Books

A Dystopian Read Where Witches Are Real and the Government Monitors Women

Emily has a PhD in English from the University of Southern Mississippi, MS, and she has an MFA in Creative Writing from GCSU in Milledgeville, GA, home of Flannery O’Connor. She spends her free time reading, watching horror movies and musicals, cuddling cats, Instagramming pictures of cats, and blogging/podcasting about books with the ladies over at #BookSquadGoals (www.booksquadgoals.com). She can be reached at [email protected].

Welcome to Read This Book, your go-to newsletter if you’re looking to expand your TBR pile. Each week, I’ll recommend a book I think is an absolute must-read. Some will be new releases, some will be old favorites, and the books will vary in genre and subject matter every time. I hope you’re ready to get reading!

If you think you have to wait until October to read books about witches, think again. Actually, I happen to think witches are an all-year-round thing, but if you’re a more seasonal type person, hear me out. The book I’m recommending this week is witchy, sure, but it’s a story that feels relevant no matter what the season—especially (unfortunately) in our current political climate.

cover of The Women Could Fly by Megan Giddings

The Women Could Fly by Megan Giddings

I first read Megan Giddings’s The Women Could Fly two years ago, and I can’t stop thinking about it. It’s the type of book that made me feel all of the emotions. I laughed, I cried, I felt deeply unsettled. And I want everyone else to read this book, too, so I can talk to them about it.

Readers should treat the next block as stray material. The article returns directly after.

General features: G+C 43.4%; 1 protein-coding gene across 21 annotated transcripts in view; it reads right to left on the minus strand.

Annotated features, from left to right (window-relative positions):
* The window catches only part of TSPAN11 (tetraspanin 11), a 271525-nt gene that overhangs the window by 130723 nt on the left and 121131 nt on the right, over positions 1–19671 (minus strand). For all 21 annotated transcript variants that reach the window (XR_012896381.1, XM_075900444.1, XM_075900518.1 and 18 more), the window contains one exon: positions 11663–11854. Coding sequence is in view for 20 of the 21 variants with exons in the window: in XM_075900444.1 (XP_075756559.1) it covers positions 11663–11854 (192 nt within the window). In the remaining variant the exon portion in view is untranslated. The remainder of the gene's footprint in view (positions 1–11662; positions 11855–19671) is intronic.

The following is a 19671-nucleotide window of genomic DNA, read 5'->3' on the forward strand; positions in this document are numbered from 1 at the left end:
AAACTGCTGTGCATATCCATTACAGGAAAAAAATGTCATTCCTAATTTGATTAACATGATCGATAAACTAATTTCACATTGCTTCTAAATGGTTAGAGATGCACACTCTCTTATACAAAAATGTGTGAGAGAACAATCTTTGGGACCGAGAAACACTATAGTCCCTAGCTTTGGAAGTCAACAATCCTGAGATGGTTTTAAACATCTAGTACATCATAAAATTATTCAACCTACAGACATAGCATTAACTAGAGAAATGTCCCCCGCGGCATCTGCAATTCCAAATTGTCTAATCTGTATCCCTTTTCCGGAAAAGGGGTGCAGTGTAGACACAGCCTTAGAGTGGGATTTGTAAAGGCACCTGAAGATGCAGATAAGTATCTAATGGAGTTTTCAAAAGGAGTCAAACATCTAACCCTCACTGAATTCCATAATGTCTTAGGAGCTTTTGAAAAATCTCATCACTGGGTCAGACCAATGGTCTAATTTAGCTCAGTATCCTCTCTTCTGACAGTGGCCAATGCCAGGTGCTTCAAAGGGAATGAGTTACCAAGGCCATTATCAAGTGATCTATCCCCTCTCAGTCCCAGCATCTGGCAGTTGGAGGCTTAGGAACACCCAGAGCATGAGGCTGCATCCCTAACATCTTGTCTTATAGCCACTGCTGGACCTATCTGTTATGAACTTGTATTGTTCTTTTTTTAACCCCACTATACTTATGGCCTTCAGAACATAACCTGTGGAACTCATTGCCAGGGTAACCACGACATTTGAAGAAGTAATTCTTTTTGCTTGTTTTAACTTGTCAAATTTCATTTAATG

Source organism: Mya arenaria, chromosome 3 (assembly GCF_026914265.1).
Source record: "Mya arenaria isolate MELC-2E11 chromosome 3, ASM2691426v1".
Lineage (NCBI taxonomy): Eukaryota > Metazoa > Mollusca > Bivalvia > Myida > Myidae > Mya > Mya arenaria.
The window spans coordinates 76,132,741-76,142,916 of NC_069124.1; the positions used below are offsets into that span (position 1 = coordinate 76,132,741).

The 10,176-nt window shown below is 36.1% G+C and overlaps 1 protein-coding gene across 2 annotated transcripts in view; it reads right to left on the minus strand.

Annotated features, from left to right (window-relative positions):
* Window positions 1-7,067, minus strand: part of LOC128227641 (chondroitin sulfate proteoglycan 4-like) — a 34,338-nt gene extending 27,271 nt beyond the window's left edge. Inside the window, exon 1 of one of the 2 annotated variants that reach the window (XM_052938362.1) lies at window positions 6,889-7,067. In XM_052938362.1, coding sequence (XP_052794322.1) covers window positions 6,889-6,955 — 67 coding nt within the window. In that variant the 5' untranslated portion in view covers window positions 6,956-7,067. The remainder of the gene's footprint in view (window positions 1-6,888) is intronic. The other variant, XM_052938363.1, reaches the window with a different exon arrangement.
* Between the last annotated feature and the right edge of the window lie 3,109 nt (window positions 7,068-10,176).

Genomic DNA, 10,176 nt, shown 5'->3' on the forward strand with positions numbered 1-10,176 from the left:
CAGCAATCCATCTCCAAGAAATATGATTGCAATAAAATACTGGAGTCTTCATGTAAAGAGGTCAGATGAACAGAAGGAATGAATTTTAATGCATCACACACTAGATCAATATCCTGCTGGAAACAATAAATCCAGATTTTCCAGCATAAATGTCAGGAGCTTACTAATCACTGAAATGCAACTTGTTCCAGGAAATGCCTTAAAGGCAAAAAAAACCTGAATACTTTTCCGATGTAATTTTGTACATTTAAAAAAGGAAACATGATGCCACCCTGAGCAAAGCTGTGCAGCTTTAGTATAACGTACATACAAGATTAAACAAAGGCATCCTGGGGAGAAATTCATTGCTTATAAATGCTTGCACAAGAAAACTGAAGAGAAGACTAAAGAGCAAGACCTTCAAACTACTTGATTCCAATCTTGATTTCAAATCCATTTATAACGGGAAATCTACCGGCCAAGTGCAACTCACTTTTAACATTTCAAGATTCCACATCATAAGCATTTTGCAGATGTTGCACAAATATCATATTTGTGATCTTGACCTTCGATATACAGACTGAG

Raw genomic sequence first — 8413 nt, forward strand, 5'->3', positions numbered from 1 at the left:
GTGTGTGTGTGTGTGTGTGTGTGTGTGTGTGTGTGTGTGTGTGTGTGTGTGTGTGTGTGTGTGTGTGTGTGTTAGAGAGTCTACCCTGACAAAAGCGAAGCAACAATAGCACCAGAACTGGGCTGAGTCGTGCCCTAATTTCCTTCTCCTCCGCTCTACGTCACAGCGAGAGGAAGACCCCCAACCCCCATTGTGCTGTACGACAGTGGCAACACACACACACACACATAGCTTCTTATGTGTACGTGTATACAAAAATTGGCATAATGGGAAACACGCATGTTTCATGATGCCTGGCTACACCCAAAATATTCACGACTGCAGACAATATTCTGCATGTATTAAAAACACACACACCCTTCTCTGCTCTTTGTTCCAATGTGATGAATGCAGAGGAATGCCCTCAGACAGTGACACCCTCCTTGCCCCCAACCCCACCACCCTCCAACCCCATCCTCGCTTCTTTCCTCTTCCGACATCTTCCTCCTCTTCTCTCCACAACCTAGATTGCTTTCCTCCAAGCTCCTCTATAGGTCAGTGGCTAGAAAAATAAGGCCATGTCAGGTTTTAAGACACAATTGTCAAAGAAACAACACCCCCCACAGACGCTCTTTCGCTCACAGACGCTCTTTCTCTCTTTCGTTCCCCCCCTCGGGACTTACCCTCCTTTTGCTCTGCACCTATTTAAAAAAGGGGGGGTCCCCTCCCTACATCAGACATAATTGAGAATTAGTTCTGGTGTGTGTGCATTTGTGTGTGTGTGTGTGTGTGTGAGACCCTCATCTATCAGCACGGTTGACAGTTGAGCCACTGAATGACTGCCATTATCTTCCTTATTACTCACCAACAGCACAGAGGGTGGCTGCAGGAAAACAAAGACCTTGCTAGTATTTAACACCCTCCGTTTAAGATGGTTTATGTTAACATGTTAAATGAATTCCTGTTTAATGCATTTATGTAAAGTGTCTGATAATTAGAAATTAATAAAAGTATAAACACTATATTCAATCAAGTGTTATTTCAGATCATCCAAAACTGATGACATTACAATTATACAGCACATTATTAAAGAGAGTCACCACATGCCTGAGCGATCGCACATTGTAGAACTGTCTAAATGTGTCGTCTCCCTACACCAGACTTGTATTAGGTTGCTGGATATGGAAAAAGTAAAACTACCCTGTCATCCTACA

This novel is set in a dystopian world where witches are real, and the government closely monitors all women to make sure they don’t turn into one. And if women aren’t married by 30, they become property of The State, their every move dictated and monitored. Josephine Thomas has heard rumors that her mother is a witch, and that’s why she disappeared, abandoning her family, never to be seen again. That was 14 years ago.

Now, as Jo’s 30th birthday looms ever closer, she desperately wants to move past the disappearance of her mother, but marriage and the life society wants her to lead seem wholly uninteresting to Jo. She’s dating, but she doesn’t feel a deep connection with any of the men in her life (including her father, whom she feels doesn’t really know the real her). With all of the pressures and expectations of women in this world, Jo feels like men can’t understand what she’s feeling or going through. In other words, the older Jo gets, the more she understands why her mother would want to run away and leave everything else behind. Jo has often had thoughts of doing the same.

Then Jo is offered a window into another way of life and gets new insight into who her mother was and who she would become. Suddenly, and perhaps for the first time ever in her life, Jo is presented with choices. But the choices aren’t easy, and following her heart might also put her in danger.

I absolutely loved every moment of this book. It confronts sexism, racism, homophobia, transphobia, and other topics that, unfortunately, feel very relevant to contemporary times. But most importantly, what made me connect to this story was Jo’s voice. Jo felt authentic and unique as a main character. She’s vulnerable and honest, but she’s also just really, understandably, angry. And somehow, this book still manages to have some genuine moments of humor. Like, I literally laughed out loud at points.

After Lakewood and The Women Could Fly, I can confidently say that Megan Giddings is one of those authors who will immediately jump to the top of my TBR every time she has a new book. If you haven’t checked her out yet, take this as your sign to do it now!


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